Russound MCA-88X Multiroom Controller Reviewed

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Russound MCA-88X Multiroom Controller Reviewed

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Performance
This is the section where we normally discuss the quality of the audio and/or video of the product being tested. For this review I am going to focus more on the overall user experience. The interior speakers to which I had the Russound connected were from a variety of speakers mounted in ceilings or in the corners of the room, making it nearly impossible for me to evaluate traditional audiophile parameters such as imaging and soundstage. That said, I can compare the sound quality of the MCA-88X system to my prior system, which utilized an Integra amplifier feeding a distribution block that fed each speaker pair through an auto-former volume control. The MCA-88X sounded cleaner and more dynamic with all three sets of interior speakers.

I installed the Russound app on several different iOS devices, but I used it primarily on an iPhone 7. When using the app, the phone screen is dominated by the artwork from whatever music is playing. Above the artwork is a power button, which uses color to indicate whether power is on in the indicated zone. Tapping on the zone provides a drop-down menu to select a different zone. The top right contains an icon that resembles sliders from an analog equalizer. Tapping the icon provides access to audio settings, such as loudness and tone controls, as well as multiroom options. The bottom of the screen contains the mute button, the identity of the source, and a button to mark something as a favorite. Most of the everyday control elements, like the transport controls, are located between this bottom row and the artwork. When the streamer is selected as the source, the control area lets the user choose between the streaming services--mine were Spotify, Pandora, TuneIn, and the media server function. Some controls are unique to the source. For example, when Pandora is selected, the thumbs-up and thumbs-down controls are available.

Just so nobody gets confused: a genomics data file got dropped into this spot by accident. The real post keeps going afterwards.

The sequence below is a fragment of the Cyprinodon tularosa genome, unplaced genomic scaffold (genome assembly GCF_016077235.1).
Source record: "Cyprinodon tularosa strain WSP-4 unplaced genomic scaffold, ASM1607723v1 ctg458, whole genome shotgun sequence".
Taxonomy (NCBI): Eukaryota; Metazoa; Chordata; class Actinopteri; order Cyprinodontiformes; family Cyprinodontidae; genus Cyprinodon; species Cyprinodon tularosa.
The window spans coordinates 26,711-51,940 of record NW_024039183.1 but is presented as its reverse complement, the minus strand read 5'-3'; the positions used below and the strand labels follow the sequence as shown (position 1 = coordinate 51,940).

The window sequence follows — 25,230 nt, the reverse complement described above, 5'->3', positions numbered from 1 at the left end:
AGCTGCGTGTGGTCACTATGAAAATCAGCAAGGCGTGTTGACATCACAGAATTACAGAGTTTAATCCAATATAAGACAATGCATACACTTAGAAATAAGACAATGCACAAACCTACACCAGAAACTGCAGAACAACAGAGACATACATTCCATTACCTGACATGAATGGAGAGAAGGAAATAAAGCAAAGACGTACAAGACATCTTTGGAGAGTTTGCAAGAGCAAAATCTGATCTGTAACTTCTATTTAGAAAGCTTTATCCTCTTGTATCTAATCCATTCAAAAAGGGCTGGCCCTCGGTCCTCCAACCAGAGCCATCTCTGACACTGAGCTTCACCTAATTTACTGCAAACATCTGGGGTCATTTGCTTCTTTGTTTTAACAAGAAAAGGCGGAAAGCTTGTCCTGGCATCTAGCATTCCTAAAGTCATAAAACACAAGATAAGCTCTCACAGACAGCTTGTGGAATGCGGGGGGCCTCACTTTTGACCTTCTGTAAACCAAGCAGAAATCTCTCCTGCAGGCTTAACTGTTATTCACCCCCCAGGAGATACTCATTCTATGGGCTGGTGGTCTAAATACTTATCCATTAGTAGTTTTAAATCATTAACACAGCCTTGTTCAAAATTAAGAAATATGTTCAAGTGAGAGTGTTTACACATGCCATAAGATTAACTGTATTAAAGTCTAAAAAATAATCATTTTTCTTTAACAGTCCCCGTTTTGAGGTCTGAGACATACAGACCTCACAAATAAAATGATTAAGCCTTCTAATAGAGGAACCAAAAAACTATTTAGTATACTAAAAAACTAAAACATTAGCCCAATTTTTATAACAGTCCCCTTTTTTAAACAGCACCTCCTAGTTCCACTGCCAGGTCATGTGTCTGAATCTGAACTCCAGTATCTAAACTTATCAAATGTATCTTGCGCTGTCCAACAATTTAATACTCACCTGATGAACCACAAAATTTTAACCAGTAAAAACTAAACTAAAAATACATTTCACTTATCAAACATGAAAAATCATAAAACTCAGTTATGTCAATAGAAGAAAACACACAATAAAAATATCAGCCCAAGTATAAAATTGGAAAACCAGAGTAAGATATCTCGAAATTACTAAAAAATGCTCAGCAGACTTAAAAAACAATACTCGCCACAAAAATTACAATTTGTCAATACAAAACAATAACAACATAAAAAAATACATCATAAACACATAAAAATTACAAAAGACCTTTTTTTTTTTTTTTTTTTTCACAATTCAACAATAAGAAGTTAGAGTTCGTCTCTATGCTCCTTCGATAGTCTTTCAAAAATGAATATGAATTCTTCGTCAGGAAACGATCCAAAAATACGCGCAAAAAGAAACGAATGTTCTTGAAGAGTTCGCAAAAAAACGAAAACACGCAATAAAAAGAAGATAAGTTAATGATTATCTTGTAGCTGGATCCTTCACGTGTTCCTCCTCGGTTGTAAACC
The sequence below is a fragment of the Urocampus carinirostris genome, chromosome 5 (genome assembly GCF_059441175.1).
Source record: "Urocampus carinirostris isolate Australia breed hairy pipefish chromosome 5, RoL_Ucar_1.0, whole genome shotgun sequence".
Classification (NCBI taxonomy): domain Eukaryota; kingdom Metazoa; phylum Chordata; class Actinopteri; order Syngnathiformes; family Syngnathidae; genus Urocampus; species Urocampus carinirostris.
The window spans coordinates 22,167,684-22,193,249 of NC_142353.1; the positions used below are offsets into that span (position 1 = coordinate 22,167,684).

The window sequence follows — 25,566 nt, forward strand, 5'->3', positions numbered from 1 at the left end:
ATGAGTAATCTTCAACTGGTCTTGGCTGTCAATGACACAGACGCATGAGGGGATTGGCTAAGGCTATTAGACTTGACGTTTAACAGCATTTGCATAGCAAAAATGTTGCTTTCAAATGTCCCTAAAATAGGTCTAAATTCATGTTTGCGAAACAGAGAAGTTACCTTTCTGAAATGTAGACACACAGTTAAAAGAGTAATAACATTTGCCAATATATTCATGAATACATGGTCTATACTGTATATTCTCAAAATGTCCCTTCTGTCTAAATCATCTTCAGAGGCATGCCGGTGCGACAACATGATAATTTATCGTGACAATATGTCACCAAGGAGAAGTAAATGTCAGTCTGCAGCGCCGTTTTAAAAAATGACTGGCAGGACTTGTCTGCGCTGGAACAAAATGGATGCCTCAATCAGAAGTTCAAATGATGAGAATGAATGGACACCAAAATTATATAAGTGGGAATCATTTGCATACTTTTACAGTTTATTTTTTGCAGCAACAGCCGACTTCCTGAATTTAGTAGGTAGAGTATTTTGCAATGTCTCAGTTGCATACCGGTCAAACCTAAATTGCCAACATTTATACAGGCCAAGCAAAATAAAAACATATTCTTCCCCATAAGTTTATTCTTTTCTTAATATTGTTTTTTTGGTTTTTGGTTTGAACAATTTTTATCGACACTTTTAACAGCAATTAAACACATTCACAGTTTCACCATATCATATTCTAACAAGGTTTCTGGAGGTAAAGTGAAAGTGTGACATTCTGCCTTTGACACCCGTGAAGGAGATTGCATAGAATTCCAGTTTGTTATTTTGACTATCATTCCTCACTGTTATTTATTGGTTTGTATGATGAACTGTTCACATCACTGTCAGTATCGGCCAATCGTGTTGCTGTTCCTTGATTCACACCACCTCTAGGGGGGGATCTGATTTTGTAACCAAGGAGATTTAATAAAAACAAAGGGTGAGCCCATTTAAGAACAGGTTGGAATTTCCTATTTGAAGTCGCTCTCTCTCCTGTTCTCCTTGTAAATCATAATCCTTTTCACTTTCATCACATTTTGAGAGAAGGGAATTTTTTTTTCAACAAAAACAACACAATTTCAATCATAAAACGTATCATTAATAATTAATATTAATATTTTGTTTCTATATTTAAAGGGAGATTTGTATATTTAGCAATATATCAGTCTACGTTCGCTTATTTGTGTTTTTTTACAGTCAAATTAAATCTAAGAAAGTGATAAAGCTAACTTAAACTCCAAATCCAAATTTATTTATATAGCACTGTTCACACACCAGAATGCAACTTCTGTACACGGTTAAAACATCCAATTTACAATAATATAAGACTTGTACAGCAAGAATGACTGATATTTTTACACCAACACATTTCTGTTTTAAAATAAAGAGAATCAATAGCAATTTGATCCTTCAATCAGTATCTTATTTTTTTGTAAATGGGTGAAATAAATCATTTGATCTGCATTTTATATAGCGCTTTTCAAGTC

I found operation of the Russound app to be mostly intuitive, but there were a few things that were frustrating. The app could be very slow to respond. When I access Pandora or Spotify through the Sonos app, the commands are executed without delay. But through the Russound app, the delay can often be several seconds. While this is still relatively quick, the lag is very noticeable to those of us who use streaming apps on a regular basis.

I found the Russound media server function to be nearly unworkable for accessing my very large music collection. You can search your collection by artist, album, track, etc. So far, so good. The problem comes when you are scrolling through collection: you have to scroll A-Z in small chunks while the files are loading. This can be very tedious because you cannot skip to a section of the alphabet or type in a name to search. Thankfully, I found a great workaround: Roon. Using Roon I was able to select any of the three Russound streamers as my endpoint and use the Roon interface to select music from TIDAL or my own library. Other music programs that can stream to AirPlay devices should also work. A downside to this type of workaround is that you will need to switch between apps to control music selection and the Russound system.

Russound-mdk-c6.jpgI did not try the XTS keypad other than at a trade show, but it appears to be very similar to running the Russound app. The MDK-C6 keypad (shown right) let me access my favorite sources, switch between Pandora stations, set timers, etc.--all without reaching for my iPhone. The SLK-1 (shown below) is much more limited but still let me access basic playback and control functions.